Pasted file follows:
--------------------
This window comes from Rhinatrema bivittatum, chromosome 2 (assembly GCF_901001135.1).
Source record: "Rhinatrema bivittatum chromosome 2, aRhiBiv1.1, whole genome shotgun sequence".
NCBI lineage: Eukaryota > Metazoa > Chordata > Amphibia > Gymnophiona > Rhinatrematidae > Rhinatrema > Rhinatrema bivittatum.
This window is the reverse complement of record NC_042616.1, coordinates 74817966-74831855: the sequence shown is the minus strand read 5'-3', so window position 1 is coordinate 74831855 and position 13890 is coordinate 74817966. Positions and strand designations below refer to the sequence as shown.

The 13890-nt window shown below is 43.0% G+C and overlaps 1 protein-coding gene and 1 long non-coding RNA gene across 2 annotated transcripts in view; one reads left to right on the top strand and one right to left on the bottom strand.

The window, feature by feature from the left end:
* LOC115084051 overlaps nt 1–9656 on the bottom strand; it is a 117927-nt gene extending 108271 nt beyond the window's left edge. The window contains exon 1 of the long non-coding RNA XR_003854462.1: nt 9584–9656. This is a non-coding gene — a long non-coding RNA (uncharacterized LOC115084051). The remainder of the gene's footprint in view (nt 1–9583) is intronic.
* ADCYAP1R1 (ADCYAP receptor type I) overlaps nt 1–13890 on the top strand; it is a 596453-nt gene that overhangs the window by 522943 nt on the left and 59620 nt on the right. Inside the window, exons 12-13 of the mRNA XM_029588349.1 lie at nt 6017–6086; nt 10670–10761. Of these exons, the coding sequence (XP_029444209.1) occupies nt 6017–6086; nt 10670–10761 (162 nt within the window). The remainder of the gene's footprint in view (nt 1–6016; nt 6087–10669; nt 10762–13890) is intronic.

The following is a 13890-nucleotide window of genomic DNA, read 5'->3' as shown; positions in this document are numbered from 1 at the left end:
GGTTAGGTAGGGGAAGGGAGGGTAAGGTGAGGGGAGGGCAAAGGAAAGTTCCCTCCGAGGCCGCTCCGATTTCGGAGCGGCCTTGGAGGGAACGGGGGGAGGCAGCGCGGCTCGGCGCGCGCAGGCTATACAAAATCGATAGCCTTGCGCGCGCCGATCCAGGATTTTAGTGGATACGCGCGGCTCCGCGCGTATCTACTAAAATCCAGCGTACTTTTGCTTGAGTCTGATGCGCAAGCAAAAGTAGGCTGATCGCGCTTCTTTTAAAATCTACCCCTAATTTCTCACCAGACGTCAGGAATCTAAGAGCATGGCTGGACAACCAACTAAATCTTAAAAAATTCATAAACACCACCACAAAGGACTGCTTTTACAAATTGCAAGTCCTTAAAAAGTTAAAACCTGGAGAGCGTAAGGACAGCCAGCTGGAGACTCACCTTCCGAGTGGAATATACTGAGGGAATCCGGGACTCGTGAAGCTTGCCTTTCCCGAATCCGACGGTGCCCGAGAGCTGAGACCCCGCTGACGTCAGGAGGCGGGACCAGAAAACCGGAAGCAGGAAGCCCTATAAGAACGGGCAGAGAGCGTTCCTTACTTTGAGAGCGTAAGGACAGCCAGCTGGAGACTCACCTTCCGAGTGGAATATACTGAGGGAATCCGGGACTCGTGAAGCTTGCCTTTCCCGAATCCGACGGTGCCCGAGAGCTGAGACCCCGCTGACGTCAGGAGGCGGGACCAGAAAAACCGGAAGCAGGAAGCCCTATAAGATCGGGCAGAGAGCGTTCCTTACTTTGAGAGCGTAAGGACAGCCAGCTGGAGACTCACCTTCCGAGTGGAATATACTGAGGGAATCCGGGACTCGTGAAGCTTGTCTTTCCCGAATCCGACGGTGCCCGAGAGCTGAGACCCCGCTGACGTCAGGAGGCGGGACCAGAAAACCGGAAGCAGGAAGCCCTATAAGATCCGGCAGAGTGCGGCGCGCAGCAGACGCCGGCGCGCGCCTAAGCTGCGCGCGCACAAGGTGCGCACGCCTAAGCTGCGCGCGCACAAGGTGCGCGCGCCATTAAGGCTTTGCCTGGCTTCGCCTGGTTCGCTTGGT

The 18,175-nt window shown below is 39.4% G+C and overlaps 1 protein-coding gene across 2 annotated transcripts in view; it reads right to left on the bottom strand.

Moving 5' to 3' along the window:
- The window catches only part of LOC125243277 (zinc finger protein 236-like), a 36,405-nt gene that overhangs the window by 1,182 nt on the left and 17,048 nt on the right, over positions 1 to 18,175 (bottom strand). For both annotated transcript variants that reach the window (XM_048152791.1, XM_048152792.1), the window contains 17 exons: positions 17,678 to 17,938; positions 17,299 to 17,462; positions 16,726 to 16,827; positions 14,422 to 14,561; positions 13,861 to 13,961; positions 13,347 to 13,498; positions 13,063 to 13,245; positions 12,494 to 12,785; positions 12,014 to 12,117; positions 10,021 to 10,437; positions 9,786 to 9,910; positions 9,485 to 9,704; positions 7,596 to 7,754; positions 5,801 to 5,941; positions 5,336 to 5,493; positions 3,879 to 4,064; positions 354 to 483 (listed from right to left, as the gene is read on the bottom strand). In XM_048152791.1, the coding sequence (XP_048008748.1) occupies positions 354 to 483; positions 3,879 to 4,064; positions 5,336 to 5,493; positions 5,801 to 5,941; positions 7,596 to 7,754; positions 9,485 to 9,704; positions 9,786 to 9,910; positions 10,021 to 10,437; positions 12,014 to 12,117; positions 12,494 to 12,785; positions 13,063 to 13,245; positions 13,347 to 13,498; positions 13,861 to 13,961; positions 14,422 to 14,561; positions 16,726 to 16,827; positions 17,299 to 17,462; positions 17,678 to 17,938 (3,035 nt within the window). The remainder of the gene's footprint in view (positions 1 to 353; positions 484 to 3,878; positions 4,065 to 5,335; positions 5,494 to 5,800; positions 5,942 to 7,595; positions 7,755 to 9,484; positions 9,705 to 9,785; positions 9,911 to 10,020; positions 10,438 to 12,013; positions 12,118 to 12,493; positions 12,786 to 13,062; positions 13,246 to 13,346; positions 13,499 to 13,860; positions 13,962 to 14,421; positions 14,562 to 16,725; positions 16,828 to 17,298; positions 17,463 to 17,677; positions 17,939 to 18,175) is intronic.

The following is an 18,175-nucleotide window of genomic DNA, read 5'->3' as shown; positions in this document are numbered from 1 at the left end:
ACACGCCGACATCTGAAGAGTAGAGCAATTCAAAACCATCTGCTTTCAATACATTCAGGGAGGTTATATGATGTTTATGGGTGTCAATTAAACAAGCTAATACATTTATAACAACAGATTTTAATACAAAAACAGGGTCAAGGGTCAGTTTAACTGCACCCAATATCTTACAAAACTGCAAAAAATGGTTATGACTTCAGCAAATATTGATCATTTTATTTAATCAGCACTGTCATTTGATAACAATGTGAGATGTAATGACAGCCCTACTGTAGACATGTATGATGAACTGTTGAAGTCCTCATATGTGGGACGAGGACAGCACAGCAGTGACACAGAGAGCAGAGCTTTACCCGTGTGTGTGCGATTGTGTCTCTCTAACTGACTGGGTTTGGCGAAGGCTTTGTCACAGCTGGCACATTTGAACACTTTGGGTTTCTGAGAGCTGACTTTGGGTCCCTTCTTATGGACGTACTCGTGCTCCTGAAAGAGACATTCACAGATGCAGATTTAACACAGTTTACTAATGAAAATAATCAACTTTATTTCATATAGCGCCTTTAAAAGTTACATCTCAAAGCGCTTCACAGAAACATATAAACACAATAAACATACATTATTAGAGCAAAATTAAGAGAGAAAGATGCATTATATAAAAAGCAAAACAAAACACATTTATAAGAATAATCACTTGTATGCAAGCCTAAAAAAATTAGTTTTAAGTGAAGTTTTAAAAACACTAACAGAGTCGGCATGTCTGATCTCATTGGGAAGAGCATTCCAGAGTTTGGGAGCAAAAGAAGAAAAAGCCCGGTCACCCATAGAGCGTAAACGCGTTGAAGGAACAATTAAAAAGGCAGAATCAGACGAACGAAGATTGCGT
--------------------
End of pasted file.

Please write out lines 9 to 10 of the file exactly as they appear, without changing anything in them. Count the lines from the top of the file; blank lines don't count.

The following is a 13890-nucleotide window of genomic DNA, read 5'->3' as shown; positions in this document are numbered from 1 at the left end:
GGTTAGGTAGGGGAAGGGAGGGTAAGGTGAGGGGAGGGCAAAGGAAAGTTCCCTCCGAGGCCGCTCCGATTTCGGAGCGGCCTTGGAGGGAACGGGGGGAGGCAGCGCGGCTCGGCGCGCGCAGGCTATACAAAATCGATAGCCTTGCGCGCGCCGATCCAGGATTTTAGTGGATACGCGCGGCTCCGCGCGTATCTACTAAAATCCAGCGTACTTTTGCTTGAGTCTGATGCGCAAGCAAAAGTAGGCTGATCGCGCTTCTTTTAAAATCTACCCCTAATTTCTCACCAGACGTCAGGAATCTAAGAGCATGGCTGGACAACCAACTAAATCTTAAAAAATTCATAAACACCACCACAAAGGACTGCTTTTACAAATTGCAAGTCCTTAAAAAGTTAAAACCTGGAGAGCGTAAGGACAGCCAGCTGGAGACTCACCTTCCGAGTGGAATATACTGAGGGAATCCGGGACTCGTGAAGCTTGCCTTTCCCGAATCCGACGGTGCCCGAGAGCTGAGACCCCGCTGACGTCAGGAGGCGGGACCAGAAAACCGGAAGCAGGAAGCCCTATAAGAACGGGCAGAGAGCGTTCCTTACTTTGAGAGCGTAAGGACAGCCAGCTGGAGACTCACCTTCCGAGTGGAATATACTGAGGGAATCCGGGACTCGTGAAGCTTGCCTTTCCCGAATCCGACGGTGCCCGAGAGCTGAGACCCCGCTGACGTCAGGAGGCGGGACCAGAAAAACCGGAAGCAGGAAGCCCTATAAGATCGGGCAGAGAGCGTTCCTTACTTTGAGAGCGTAAGGACAGCCAGCTGGAGACTCACCTTCCGAGTGGAATATACTGAGGGAATCCGGGACTCGTGAAGCTTGTCTTTCCCGAATCCGACGGTGCCCGAGAGCTGAGACCCCGCTGACGTCAGGAGGCGGGACCAGAAAACCGGAAGCAGGAAGCCCTATAAGATCCGGCAGAGTGCGGCGCGCAGCAGACGCCGGCGCGCGCCTAAGCTGCGCGCGCACAAGGTGCGCACGCCTAAGCTGCGCGCGCACAAGGTGCGCGCGCCATTAAGGCTTTGCCTGGCTTCGCCTGGTTCGCTTGGT